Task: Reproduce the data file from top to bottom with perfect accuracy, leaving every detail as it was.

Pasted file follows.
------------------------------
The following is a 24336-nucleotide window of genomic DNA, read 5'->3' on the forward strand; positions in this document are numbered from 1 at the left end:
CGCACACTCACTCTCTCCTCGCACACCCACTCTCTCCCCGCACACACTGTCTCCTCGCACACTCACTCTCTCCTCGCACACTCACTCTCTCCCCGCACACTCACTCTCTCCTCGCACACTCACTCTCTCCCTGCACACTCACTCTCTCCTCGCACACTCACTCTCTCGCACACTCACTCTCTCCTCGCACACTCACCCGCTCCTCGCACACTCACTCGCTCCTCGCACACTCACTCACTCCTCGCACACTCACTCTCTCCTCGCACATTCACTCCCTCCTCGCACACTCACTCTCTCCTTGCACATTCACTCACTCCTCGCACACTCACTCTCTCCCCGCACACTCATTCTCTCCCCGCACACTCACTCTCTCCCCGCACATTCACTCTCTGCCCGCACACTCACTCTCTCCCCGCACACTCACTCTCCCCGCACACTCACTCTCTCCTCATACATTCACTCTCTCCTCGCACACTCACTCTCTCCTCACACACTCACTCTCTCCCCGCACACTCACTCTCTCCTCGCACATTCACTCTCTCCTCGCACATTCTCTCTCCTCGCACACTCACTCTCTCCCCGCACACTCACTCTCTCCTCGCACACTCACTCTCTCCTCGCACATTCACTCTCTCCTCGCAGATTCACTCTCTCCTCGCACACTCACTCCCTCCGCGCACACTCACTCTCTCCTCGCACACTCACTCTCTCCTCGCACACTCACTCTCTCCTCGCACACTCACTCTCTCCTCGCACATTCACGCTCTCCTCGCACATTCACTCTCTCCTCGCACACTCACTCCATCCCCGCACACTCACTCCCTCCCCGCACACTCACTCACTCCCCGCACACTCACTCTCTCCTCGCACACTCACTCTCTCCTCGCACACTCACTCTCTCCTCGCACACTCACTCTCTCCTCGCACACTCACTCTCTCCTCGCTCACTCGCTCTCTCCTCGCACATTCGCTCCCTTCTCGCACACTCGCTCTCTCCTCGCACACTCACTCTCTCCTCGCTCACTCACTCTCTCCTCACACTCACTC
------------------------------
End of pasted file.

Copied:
The following is a 24336-nucleotide window of genomic DNA, read 5'->3' on the forward strand; positions in this document are numbered from 1 at the left end:
CGCACACTCACTCTCTCCTCGCACACCCACTCTCTCCCCGCACACACTGTCTCCTCGCACACTCACTCTCTCCTCGCACACTCACTCTCTCCCCGCACACTCACTCTCTCCTCGCACACTCACTCTCTCCCTGCACACTCACTCTCTCCTCGCACACTCACTCTCTCGCACACTCACTCTCTCCTCGCACACTCACCCGCTCCTCGCACACTCACTCGCTCCTCGCACACTCACTCACTCCTCGCACACTCACTCTCTCCTCGCACATTCACTCCCTCCTCGCACACTCACTCTCTCCTTGCACATTCACTCACTCCTCGCACACTCACTCTCTCCCCGCACACTCATTCTCTCCCCGCACACTCACTCTCTCCCCGCACATTCACTCTCTGCCCGCACACTCACTCTCTCCCCGCACACTCACTCTCCCCGCACACTCACTCTCTCCTCATACATTCACTCTCTCCTCGCACACTCACTCTCTCCTCACACACTCACTCTCTCCCCGCACACTCACTCTCTCCTCGCACATTCACTCTCTCCTCGCACATTCTCTCTCCTCGCACACTCACTCTCTCCCCGCACACTCACTCTCTCCTCGCACACTCACTCTCTCCTCGCACATTCACTCTCTCCTCGCAGATTCACTCTCTCCTCGCACACTCACTCCCTCCGCGCACACTCACTCTCTCCTCGCACACTCACTCTCTCCTCGCACACTCACTCTCTCCTCGCACACTCACTCTCTCCTCGCACATTCACGCTCTCCTCGCACATTCACTCTCTCCTCGCACACTCACTCCATCCCCGCACACTCACTCCCTCCCCGCACACTCACTCACTCCCCGCACACTCACTCTCTCCTCGCACACTCACTCTCTCCTCGCACACTCACTCTCTCCTCGCACACTCACTCTCTCCTCGCACACTCACTCTCTCCTCGCTCACTCGCTCTCTCCTCGCACATTCGCTCCCTTCTCGCACACTCGCTCTCTCCTCGCACACTCACTCTCTCCTCGCTCACTCACTCTCTCCTCACACTCACTC